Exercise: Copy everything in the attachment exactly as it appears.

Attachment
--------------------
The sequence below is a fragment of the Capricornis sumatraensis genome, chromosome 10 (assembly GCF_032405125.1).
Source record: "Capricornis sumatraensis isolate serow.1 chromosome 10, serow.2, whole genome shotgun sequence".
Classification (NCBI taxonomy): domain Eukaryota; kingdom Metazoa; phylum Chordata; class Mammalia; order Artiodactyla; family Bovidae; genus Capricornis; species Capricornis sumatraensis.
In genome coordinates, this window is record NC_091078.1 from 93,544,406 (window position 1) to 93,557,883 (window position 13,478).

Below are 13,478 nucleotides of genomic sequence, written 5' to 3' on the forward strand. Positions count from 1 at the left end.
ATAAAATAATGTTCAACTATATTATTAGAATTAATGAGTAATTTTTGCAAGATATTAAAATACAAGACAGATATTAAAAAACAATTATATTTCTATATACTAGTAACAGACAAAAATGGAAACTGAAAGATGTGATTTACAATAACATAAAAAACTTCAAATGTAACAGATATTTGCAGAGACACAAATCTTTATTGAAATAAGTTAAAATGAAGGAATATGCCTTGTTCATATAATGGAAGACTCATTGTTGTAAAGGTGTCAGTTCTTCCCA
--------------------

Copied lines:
The sequence below is a fragment of the Capricornis sumatraensis genome, chromosome 10 (assembly GCF_032405125.1).
Source record: "Capricornis sumatraensis isolate serow.1 chromosome 10, serow.2, whole genome shotgun sequence".
Classification (NCBI taxonomy): domain Eukaryota; kingdom Metazoa; phylum Chordata; class Mammalia; order Artiodactyla; family Bovidae; genus Capricornis; species Capricornis sumatraensis.
In genome coordinates, this window is record NC_091078.1 from 93,544,406 (window position 1) to 93,557,883 (window position 13,478).

Below are 13,478 nucleotides of genomic sequence, written 5' to 3' on the forward strand. Positions count from 1 at the left end.
ATAAAATAATGTTCAACTATATTATTAGAATTAATGAGTAATTTTTGCAAGATATTAAAATACAAGACAGATATTAAAAAACAATTATATTTCTATATACTAGTAACAGACAAAAATGGAAACTGAAAGATGTGATTTACAATAACATAAAAAACTTCAAATGTAACAGATATTTGCAGAGACACAAATCTTTATTGAAATAAGTTAAAATGAAGGAATATGCCTTGTTCATATAATGGAAGACTCATTGTTGTAAAGGTGTCAGTTCTTCCCA